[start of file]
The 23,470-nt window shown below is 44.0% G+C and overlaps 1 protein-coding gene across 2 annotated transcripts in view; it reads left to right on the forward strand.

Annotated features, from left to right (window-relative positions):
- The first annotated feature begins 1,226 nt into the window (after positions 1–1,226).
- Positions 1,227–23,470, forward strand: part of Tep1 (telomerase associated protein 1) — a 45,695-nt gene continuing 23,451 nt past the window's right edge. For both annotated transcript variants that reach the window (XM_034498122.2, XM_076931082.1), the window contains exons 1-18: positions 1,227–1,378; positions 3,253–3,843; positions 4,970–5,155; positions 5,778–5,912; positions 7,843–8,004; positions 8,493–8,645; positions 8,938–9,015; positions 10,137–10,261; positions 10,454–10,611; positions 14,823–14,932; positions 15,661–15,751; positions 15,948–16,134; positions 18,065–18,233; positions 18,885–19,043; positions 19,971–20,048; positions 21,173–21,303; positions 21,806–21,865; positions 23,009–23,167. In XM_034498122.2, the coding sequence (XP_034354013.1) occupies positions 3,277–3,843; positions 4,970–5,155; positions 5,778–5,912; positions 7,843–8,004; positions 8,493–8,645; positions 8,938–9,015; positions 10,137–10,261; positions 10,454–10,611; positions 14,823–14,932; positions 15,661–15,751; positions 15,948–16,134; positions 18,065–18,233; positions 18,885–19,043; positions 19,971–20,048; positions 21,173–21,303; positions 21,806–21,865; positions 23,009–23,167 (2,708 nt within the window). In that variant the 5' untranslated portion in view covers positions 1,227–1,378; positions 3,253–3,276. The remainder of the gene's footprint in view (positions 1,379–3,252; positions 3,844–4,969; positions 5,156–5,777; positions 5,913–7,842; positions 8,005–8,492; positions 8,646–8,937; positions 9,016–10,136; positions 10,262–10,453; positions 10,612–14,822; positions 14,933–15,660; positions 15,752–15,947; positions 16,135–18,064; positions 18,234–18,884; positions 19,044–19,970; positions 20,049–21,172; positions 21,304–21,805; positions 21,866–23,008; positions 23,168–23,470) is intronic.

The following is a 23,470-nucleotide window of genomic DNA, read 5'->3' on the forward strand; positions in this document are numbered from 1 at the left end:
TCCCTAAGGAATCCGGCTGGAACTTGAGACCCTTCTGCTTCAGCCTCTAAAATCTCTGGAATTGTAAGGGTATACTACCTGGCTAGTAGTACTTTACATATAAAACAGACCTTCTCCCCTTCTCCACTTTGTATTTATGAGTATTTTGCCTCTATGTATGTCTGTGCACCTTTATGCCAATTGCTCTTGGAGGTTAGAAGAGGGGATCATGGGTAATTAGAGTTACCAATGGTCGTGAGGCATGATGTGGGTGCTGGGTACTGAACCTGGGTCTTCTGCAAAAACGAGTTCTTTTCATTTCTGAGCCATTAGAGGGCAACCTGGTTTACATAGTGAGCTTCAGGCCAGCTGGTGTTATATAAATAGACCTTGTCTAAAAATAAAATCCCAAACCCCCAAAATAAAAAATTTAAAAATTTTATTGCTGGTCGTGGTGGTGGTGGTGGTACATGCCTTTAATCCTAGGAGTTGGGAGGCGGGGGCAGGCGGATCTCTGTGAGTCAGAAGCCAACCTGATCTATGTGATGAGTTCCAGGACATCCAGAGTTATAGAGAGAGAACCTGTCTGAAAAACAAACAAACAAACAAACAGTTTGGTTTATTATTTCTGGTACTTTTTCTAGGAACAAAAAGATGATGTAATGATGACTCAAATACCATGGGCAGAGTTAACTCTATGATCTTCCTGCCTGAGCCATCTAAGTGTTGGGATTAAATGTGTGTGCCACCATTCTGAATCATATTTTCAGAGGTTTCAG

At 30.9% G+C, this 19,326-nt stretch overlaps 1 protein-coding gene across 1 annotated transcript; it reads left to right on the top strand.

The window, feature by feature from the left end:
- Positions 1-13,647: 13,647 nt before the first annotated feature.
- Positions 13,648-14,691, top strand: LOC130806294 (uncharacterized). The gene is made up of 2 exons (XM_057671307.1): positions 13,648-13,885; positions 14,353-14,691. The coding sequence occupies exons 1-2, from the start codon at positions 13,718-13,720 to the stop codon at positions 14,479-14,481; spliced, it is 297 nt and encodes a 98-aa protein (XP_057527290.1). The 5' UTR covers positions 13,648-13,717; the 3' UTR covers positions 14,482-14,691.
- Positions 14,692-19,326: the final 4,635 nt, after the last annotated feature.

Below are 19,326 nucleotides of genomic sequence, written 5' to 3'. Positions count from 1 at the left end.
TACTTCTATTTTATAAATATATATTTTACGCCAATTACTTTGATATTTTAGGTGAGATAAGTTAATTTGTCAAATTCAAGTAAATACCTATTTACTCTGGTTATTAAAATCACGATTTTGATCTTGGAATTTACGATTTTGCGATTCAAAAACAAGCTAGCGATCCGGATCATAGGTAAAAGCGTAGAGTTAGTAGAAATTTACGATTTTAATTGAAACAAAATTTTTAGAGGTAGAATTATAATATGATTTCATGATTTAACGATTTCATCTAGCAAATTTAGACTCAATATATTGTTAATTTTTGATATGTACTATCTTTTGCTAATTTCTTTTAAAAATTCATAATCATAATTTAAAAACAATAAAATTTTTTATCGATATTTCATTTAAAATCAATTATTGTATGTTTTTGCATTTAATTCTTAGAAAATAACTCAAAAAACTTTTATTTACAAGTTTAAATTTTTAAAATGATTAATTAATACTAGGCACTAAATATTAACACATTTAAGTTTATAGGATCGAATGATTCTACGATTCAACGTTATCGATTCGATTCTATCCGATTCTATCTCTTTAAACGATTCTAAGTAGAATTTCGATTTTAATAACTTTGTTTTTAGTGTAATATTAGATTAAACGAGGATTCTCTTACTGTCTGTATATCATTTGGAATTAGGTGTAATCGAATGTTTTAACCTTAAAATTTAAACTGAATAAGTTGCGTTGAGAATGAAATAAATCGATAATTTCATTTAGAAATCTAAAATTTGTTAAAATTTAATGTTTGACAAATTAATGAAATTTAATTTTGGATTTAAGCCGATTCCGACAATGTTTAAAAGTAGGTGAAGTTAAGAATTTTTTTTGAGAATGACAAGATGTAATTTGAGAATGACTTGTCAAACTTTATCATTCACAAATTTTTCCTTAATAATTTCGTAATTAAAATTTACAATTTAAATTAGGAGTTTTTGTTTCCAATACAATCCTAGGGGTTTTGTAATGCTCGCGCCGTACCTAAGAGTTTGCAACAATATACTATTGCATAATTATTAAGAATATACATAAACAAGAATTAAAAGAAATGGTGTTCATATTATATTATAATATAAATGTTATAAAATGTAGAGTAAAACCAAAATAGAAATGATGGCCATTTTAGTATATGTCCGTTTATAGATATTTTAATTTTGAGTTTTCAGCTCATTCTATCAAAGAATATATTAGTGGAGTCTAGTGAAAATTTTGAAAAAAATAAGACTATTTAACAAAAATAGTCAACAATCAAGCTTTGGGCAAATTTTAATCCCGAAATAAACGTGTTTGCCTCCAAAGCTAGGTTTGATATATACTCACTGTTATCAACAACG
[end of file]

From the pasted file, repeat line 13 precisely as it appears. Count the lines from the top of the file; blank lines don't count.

TACTTCTATTTTATAAATATATATTTTACGCCAATTACTTTGATATTTTAGGTGAGATAAGTTAATTTGTCAAATTCAAGTAAATACCTATTTACTCTGGTTATTAAAATCACGATTTTGATCTTGGAATTTACGATTTTGCGATTCAAAAACAAGCTAGCGATCCGGATCATAGGTAAAAGCGTAGAGTTAGTAGAAATTTACGATTTTAATTGAAACAAAATTTTTAGAGGTAGAATTATAATATGATTTCATGATTTAACGATTTCATCTAGCAAATTTAGACTCAATATATTGTTAATTTTTGATATGTACTATCTTTTGCTAATTTCTTTTAAAAATTCATAATCATAATTTAAAAACAATAAAATTTTTTATCGATATTTCATTTAAAATCAATTATTGTATGTTTTTGCATTTAATTCTTAGAAAATAACTCAAAAAACTTTTATTTACAAGTTTAAATTTTTAAAATGATTAATTAATACTAGGCACTAAATATTAACACATTTAAGTTTATAGGATCGAATGATTCTACGATTCAACGTTATCGATTCGATTCTATCCGATTCTATCTCTTTAAACGATTCTAAGTAGAATTTCGATTTTAATAACTTTGTTTTTAGTGTAATATTAGATTAAACGAGGATTCTCTTACTGTCTGTATATCATTTGGAATTAGGTGTAATCGAATGTTTTAACCTTAAAATTTAAACTGAATAAGTTGCGTTGAGAATGAAATAAATCGATAATTTCATTTAGAAATCTAAAATTTGTTAAAATTTAATGTTTGACAAATTAATGAAATTTAATTTTGGATTTAAGCCGATTCCGACAATGTTTAAAAGTAGGTGAAGTTAAGAATTTTTTTTGAGAATGACAAGATGTAATTTGAGAATGACTTGTCAAACTTTATCATTCACAAATTTTTCCTTAATAATTTCGTAATTAAAATTTACAATTTAAATTAGGAGTTTTTGTTTCCAATACAATCCTAGGGGTTTTGTAATGCTCGCGCCGTACCTAAGAGTTTGCAACAATATACTATTGCATAATTATTAAGAATATACATAAACAAGAATTAAAAGAAATGGTGTTCATATTATATTATAATATAAATGTTATAAAATGTAGAGTAAAACCAAAATAGAAATGATGGCCATTTTAGTATATGTCCGTTTATAGATATTTTAATTTTGAGTTTTCAGCTCATTCTATCAAAGAATATATTAGTGGAGTCTAGTGAAAATTTTGAAAAAAATAAGACTATTTAACAAAAATAGTCAACAATCAAGCTTTGGGCAAATTTTAATCCCGAAATAAACGTGTTTGCCTCCAAAGCTAGGTTTGATATATACTCACTGTTATCAACAACG